The Apple Watch Is Having Its Very Own Quibi Moment

Illustration for article titled The Apple Watch Is Having Its Very Own Quibi Moment
Photo: Caitlin McGarry/Gizmodo

Earlier this year, medical device maker Masimo filed a complaint against Apple alleging that the tech giant had stolen information and trade secrets for sensor technologies that have become features of its Apple Watches. Now, Masimo is claiming that Apple’s attempts to stay the case are merely thinly veiled attempts to sell more smartwatches.

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In its complaint filed back in January, Masimo alleged that it met with Apple confidentially in 2013 to discuss Masimo’s sensor technology, a meeting that was allegedly followed by Apple attempting to poach Masimo employees—including, notably, Masimo’s chief medical officer Michael O’Reilly (who now works for Apple’s health projects division). Masimo claims that while working for Apple, former Masimo employees filed patents for technologies used on various iterations of the Apple Watch that they had knowledge of being in development at Masimo and Masimo spin-off Cercacor.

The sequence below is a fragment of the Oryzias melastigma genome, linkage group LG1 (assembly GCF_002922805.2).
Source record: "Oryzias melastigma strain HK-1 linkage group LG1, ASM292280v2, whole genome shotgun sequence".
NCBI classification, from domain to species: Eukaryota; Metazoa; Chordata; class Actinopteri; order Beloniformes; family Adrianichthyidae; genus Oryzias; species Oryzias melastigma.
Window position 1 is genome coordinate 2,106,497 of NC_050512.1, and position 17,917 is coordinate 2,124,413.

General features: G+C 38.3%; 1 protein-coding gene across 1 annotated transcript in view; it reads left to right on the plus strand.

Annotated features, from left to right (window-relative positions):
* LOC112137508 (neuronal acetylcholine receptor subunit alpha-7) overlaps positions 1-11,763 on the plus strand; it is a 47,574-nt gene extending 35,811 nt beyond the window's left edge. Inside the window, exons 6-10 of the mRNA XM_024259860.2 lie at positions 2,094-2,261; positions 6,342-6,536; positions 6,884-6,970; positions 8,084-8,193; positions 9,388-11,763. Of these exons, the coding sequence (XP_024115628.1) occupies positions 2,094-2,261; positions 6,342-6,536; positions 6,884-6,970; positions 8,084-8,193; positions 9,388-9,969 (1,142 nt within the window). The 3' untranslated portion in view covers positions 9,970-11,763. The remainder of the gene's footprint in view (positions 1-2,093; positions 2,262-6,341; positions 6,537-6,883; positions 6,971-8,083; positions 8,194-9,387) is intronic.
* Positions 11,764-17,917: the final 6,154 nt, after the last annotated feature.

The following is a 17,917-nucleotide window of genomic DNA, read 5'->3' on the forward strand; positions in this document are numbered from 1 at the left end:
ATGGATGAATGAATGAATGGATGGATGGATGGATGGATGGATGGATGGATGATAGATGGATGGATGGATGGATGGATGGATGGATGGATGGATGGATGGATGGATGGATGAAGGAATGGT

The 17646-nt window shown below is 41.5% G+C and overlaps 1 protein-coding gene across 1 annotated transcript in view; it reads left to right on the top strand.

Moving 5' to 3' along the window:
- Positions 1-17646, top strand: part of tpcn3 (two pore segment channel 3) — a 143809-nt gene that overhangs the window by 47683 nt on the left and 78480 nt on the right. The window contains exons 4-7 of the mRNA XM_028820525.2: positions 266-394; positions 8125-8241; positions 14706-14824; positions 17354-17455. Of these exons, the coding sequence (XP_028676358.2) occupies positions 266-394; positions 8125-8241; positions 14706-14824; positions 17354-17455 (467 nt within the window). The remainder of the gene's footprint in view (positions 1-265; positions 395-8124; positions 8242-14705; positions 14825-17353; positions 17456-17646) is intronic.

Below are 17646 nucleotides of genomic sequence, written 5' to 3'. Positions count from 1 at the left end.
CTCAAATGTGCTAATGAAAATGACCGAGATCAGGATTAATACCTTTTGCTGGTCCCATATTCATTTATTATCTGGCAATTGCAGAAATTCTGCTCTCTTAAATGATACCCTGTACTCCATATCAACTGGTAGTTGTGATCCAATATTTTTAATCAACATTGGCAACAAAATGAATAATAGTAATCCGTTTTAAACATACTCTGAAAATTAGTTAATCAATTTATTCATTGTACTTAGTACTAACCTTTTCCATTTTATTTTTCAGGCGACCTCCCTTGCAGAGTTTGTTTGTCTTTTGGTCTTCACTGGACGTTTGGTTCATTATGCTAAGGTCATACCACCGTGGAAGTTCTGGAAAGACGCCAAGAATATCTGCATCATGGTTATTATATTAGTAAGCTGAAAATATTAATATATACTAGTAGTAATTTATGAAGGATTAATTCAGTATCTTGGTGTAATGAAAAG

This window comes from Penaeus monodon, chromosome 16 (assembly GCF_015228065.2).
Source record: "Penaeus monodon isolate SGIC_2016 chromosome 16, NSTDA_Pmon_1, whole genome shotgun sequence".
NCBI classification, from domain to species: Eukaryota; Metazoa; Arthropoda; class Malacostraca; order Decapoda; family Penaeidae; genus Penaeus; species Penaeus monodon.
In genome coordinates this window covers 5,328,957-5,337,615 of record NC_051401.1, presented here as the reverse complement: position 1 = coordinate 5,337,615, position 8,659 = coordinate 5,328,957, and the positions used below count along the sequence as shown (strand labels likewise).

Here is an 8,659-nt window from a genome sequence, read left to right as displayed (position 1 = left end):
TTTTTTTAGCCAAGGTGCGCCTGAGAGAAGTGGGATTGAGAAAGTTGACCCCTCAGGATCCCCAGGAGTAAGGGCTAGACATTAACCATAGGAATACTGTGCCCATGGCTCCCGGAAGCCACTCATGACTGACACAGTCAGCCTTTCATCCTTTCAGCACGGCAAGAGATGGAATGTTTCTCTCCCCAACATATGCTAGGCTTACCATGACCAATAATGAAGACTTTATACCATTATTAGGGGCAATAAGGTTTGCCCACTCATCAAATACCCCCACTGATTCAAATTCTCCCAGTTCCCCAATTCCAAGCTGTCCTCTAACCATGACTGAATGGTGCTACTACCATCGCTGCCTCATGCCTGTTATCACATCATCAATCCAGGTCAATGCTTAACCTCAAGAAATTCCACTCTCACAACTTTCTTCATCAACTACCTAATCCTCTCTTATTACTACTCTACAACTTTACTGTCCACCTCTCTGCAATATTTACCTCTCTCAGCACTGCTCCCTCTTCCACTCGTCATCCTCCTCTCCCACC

Allegations of information theft for a marquee feature, and as the company accused does the corporate equivalent of tweeting through it for a new product launch? Pft, that doesn’t sound familiar at all. (Cough Quibi cough.)

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Now, following Apple’s attempts to halt proceedings, Masimo has claimed that “customers that purchase Series 6 are unlikely to purchase competitive products later. 

“Just as it has done in numerous other markets, Apple seeks to use its considerable resources and ecosystem to capture the market without regard for Plaintiffs’ patents,” the filing continues.

The company has especially zeroed in on the blood oxygen measurement tool that’s new to the Series 6, which debuted this month.

“I believe we will be harmed in the marketplace if the pending litigation against Apple is stayed. Currently, we are competing against Apple for sales to consumers of products that measure pulse rate and/or oxygen saturation,” Masimo founder and chief Joe Kiani said in a filing this week. “While Series 6 does not appear to include clinical-grade pulse oximetry, I have seen reports from consumers and others suggesting that the Series 6 be used as a medical product. Not only will that harm consumers themselves, it will also reduce our opportunities to sell truly clinical-grade products to consumers.”

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To be clear, Apple has repeatedly said the Series 6 is “not intended for medical use, including self-diagnosis or consultation with a doctor, and are only designed for general fitness and wellness purposes.”

Neither company immediately returned a request for comment. Bloomberg earlier reported this week’s filing targeting a key feature of the Series 6.

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